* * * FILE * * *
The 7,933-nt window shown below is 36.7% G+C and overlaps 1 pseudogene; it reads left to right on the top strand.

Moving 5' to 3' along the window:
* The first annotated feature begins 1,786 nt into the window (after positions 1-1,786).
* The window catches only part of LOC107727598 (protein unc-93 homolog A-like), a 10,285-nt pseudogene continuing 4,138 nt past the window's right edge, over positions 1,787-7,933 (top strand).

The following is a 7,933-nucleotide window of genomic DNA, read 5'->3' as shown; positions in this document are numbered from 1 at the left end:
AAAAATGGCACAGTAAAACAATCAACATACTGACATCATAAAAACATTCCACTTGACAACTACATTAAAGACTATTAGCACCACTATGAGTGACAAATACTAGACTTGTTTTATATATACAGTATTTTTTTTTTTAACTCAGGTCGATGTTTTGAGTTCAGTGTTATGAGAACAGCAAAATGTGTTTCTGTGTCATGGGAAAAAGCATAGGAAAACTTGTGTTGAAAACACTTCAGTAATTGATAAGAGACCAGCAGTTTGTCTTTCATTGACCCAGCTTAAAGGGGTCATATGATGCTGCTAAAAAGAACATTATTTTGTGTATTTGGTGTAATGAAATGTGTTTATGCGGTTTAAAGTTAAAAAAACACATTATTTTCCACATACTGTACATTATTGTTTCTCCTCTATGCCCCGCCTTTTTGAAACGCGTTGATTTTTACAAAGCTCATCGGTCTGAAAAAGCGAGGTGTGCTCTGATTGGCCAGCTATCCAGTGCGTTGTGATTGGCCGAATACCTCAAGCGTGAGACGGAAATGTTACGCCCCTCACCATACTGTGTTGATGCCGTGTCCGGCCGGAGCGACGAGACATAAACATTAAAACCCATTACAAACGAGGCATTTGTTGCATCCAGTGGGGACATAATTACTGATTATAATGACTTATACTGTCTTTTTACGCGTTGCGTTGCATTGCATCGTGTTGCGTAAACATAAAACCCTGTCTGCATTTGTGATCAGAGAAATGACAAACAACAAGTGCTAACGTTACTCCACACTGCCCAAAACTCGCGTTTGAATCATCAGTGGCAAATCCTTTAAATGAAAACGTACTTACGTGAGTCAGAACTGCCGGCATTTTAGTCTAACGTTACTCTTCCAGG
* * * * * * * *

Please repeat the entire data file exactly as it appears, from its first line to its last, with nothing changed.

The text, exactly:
The 7,933-nt window shown below is 36.7% G+C and overlaps 1 pseudogene; it reads left to right on the top strand.

Moving 5' to 3' along the window:
* The first annotated feature begins 1,786 nt into the window (after positions 1-1,786).
* The window catches only part of LOC107727598 (protein unc-93 homolog A-like), a 10,285-nt pseudogene continuing 4,138 nt past the window's right edge, over positions 1,787-7,933 (top strand).

The following is a 7,933-nucleotide window of genomic DNA, read 5'->3' as shown; positions in this document are numbered from 1 at the left end:
AAAAATGGCACAGTAAAACAATCAACATACTGACATCATAAAAACATTCCACTTGACAACTACATTAAAGACTATTAGCACCACTATGAGTGACAAATACTAGACTTGTTTTATATATACAGTATTTTTTTTTTTAACTCAGGTCGATGTTTTGAGTTCAGTGTTATGAGAACAGCAAAATGTGTTTCTGTGTCATGGGAAAAAGCATAGGAAAACTTGTGTTGAAAACACTTCAGTAATTGATAAGAGACCAGCAGTTTGTCTTTCATTGACCCAGCTTAAAGGGGTCATATGATGCTGCTAAAAAGAACATTATTTTGTGTATTTGGTGTAATGAAATGTGTTTATGCGGTTTAAAGTTAAAAAAACACATTATTTTCCACATACTGTACATTATTGTTTCTCCTCTATGCCCCGCCTTTTTGAAACGCGTTGATTTTTACAAAGCTCATCGGTCTGAAAAAGCGAGGTGTGCTCTGATTGGCCAGCTATCCAGTGCGTTGTGATTGGCCGAATACCTCAAGCGTGAGACGGAAATGTTACGCCCCTCACCATACTGTGTTGATGCCGTGTCCGGCCGGAGCGACGAGACATAAACATTAAAACCCATTACAAACGAGGCATTTGTTGCATCCAGTGGGGACATAATTACTGATTATAATGACTTATACTGTCTTTTTACGCGTTGCGTTGCATTGCATCGTGTTGCGTAAACATAAAACCCTGTCTGCATTTGTGATCAGAGAAATGACAAACAACAAGTGCTAACGTTACTCCACACTGCCCAAAACTCGCGTTTGAATCATCAGTGGCAAATCCTTTAAATGAAAACGTACTTACGTGAGTCAGAACTGCCGGCATTTTAGTCTAACGTTACTCTTCCAGG